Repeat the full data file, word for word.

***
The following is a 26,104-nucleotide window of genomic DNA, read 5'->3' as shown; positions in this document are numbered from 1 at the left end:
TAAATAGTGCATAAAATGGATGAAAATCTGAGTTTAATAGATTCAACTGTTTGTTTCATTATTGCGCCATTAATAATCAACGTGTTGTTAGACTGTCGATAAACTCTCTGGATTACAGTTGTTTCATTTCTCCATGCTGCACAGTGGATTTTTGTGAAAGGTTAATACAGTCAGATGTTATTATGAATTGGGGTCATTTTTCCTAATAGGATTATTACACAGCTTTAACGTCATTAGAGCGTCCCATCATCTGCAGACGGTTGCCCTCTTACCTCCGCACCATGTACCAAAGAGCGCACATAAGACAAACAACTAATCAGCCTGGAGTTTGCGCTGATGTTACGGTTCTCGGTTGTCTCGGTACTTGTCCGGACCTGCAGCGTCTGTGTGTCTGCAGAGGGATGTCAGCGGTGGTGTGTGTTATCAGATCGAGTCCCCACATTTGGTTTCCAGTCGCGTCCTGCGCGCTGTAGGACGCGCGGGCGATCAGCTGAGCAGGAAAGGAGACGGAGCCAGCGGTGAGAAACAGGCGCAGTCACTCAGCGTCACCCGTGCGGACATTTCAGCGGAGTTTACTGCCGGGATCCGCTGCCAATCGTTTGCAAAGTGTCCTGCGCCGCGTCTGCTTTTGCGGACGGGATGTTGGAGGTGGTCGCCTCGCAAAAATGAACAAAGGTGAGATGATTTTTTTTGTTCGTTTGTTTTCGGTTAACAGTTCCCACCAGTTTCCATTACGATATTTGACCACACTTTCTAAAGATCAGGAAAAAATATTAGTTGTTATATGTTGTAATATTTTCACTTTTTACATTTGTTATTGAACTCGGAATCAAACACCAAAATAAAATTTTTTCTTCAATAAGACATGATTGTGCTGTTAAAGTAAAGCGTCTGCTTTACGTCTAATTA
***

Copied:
The following is a 26,104-nucleotide window of genomic DNA, read 5'->3' as shown; positions in this document are numbered from 1 at the left end:
TAAATAGTGCATAAAATGGATGAAAATCTGAGTTTAATAGATTCAACTGTTTGTTTCATTATTGCGCCATTAATAATCAACGTGTTGTTAGACTGTCGATAAACTCTCTGGATTACAGTTGTTTCATTTCTCCATGCTGCACAGTGGATTTTTGTGAAAGGTTAATACAGTCAGATGTTATTATGAATTGGGGTCATTTTTCCTAATAGGATTATTACACAGCTTTAACGTCATTAGAGCGTCCCATCATCTGCAGACGGTTGCCCTCTTACCTCCGCACCATGTACCAAAGAGCGCACATAAGACAAACAACTAATCAGCCTGGAGTTTGCGCTGATGTTACGGTTCTCGGTTGTCTCGGTACTTGTCCGGACCTGCAGCGTCTGTGTGTCTGCAGAGGGATGTCAGCGGTGGTGTGTGTTATCAGATCGAGTCCCCACATTTGGTTTCCAGTCGCGTCCTGCGCGCTGTAGGACGCGCGGGCGATCAGCTGAGCAGGAAAGGAGACGGAGCCAGCGGTGAGAAACAGGCGCAGTCACTCAGCGTCACCCGTGCGGACATTTCAGCGGAGTTTACTGCCGGGATCCGCTGCCAATCGTTTGCAAAGTGTCCTGCGCCGCGTCTGCTTTTGCGGACGGGATGTTGGAGGTGGTCGCCTCGCAAAAATGAACAAAGGTGAGATGATTTTTTTTGTTCGTTTGTTTTCGGTTAACAGTTCCCACCAGTTTCCATTACGATATTTGACCACACTTTCTAAAGATCAGGAAAAAATATTAGTTGTTATATGTTGTAATATTTTCACTTTTTACATTTGTTATTGAACTCGGAATCAAACACCAAAATAAAATTTTTTCTTCAATAAGACATGATTGTGCTGTTAAAGTAAAGCGTCTGCTTTACGTCTAATTA